Author(s): Milligan SR, Balasubramanian AV, Kalita JC
Abstract Share this page
Abstract The in vivo effects of xenoestrogens are of interest in relation to their potential health risks and/or beneficial effects on humans and animals. However, the apparent in vivo potency of the examined response can be confounded by a short half-life, and the metabolism of estrogens is very dependent on the nature of conversion and/or inactivation. To minimize such variables, we examined the estrogenic potency of a range of xenoestrogens in an acute in vivo assay--the stimulation of increased uterine vascular permeability in ovariectomized mice 4 hr after subcutaneous administration. While estradiol (E 2 ) and estriol (E 3 ; a relatively weak natural estrogen) readily induced vascular responses [median effective dose (ED 50 ) <10 -9 mol], much higher amounts of xenoestrogens were required. Bisphenol A was about 10,000-fold less potent than E 2 and E 3 , and octylphenol and nonylphenol were about 100,000-fold less potent; dioctyl phthalate, benzyl butyl phthalate, dibutyl phthalate, and trichlorinated biphenol produced no effect. Coumestrol was the most active phytoestrogen, with an ED 50 between 10 -6 and 10 -7 mol; genistein was about 10-fold less potent than coumestrol, and neither daidzein nor formononetin produced any marked effect, even at doses up to 10 -5 mol. All increases in vascular permeability could be blocked by the pure antiestrogen ICI 182,780. There was no evidence that any of the compounds could act as an antiestrogen in this assay or that they could exert synergistic effects in combination. These results indicate that even short-term exposure to most of the xenobiotic estrogens can induce typical estrogenic effects in vivo , but their estrogenic potency is very weak even when assessed in an acute response.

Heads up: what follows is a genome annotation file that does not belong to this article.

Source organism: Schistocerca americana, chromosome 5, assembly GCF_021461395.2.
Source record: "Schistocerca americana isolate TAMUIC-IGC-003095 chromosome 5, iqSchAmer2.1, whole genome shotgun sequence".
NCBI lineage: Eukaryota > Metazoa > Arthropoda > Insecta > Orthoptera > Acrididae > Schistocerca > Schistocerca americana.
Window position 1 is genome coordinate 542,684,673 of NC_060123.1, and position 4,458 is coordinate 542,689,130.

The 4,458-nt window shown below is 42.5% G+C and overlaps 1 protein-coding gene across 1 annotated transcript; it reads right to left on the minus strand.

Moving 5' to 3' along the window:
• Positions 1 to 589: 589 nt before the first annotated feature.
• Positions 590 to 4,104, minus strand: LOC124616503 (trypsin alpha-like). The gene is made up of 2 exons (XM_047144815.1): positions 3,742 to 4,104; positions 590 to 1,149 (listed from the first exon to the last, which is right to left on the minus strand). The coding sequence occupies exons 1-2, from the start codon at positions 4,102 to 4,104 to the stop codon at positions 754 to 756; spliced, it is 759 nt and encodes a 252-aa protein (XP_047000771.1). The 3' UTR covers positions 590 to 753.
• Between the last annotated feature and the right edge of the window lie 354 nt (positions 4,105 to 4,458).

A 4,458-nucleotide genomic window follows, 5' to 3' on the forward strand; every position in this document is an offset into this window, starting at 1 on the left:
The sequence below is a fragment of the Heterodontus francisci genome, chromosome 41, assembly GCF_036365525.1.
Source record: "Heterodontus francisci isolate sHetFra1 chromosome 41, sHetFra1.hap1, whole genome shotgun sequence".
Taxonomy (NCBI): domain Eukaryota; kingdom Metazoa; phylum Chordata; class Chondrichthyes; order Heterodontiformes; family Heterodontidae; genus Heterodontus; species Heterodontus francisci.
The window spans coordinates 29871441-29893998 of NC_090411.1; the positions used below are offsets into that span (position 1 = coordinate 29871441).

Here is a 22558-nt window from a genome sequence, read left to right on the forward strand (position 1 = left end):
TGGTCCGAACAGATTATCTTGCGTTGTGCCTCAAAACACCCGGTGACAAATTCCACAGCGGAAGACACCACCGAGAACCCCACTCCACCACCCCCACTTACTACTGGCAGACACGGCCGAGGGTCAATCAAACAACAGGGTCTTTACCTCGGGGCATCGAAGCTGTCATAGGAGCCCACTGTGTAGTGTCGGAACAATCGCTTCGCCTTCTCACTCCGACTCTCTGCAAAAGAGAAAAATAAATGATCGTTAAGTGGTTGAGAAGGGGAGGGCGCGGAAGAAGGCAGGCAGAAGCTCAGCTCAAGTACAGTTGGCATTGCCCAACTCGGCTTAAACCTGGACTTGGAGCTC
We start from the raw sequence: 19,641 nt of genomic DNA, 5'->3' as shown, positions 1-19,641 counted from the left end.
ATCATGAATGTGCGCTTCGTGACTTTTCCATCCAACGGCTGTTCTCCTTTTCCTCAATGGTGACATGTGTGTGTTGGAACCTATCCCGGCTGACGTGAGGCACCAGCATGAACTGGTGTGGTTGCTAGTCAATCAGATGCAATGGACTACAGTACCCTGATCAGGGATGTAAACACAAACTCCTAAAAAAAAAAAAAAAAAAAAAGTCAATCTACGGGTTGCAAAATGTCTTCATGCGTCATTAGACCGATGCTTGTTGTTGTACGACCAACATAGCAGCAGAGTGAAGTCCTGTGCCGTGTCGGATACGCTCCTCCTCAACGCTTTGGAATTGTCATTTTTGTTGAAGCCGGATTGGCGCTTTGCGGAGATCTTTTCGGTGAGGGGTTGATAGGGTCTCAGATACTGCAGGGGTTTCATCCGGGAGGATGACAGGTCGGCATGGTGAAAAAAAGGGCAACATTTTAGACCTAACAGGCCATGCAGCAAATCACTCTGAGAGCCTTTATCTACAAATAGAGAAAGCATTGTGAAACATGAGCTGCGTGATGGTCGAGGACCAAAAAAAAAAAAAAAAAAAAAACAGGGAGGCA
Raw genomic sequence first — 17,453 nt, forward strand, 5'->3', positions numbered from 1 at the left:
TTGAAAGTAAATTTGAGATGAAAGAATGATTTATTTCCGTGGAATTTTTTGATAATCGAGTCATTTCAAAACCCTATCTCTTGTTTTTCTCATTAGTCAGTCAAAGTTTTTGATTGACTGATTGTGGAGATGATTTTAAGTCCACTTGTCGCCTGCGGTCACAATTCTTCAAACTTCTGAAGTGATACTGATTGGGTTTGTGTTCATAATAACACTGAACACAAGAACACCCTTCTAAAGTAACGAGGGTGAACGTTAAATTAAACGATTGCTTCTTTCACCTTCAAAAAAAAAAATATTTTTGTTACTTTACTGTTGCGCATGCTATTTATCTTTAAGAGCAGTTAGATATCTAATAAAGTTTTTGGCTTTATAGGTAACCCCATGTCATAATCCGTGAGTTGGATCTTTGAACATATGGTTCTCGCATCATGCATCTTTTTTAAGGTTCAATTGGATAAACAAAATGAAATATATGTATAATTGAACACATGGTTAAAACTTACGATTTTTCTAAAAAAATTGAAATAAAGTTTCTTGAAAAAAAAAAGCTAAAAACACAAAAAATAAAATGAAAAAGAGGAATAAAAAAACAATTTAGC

This article was published in Environ Health Perspect
and referenced in Pharmaceutica Analytica Acta